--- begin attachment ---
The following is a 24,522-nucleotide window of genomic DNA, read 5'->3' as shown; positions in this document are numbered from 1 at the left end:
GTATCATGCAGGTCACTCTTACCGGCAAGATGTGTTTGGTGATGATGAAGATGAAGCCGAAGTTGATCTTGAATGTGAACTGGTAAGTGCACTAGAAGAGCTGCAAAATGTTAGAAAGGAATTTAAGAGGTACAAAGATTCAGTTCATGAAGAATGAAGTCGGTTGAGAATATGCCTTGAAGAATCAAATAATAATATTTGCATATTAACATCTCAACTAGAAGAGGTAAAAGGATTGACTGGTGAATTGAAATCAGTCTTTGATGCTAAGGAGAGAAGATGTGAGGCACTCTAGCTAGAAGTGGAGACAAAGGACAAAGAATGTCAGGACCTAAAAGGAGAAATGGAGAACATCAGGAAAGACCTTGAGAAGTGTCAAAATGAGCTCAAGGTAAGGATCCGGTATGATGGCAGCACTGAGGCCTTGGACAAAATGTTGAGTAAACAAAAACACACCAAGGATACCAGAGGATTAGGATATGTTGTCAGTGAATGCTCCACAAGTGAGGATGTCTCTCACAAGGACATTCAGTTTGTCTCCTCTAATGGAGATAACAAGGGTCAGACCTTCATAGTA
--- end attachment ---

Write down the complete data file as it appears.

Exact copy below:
The following is a 24,522-nucleotide window of genomic DNA, read 5'->3' as shown; positions in this document are numbered from 1 at the left end:
GTATCATGCAGGTCACTCTTACCGGCAAGATGTGTTTGGTGATGATGAAGATGAAGCCGAAGTTGATCTTGAATGTGAACTGGTAAGTGCACTAGAAGAGCTGCAAAATGTTAGAAAGGAATTTAAGAGGTACAAAGATTCAGTTCATGAAGAATGAAGTCGGTTGAGAATATGCCTTGAAGAATCAAATAATAATATTTGCATATTAACATCTCAACTAGAAGAGGTAAAAGGATTGACTGGTGAATTGAAATCAGTCTTTGATGCTAAGGAGAGAAGATGTGAGGCACTCTAGCTAGAAGTGGAGACAAAGGACAAAGAATGTCAGGACCTAAAAGGAGAAATGGAGAACATCAGGAAAGACCTTGAGAAGTGTCAAAATGAGCTCAAGGTAAGGATCCGGTATGATGGCAGCACTGAGGCCTTGGACAAAATGTTGAGTAAACAAAAACACACCAAGGATACCAGAGGATTAGGATATGTTGTCAGTGAATGCTCCACAAGTGAGGATGTCTCTCACAAGGACATTCAGTTTGTCTCCTCTAATGGAGATAACAAGGGTCAGACCTTCATAGTA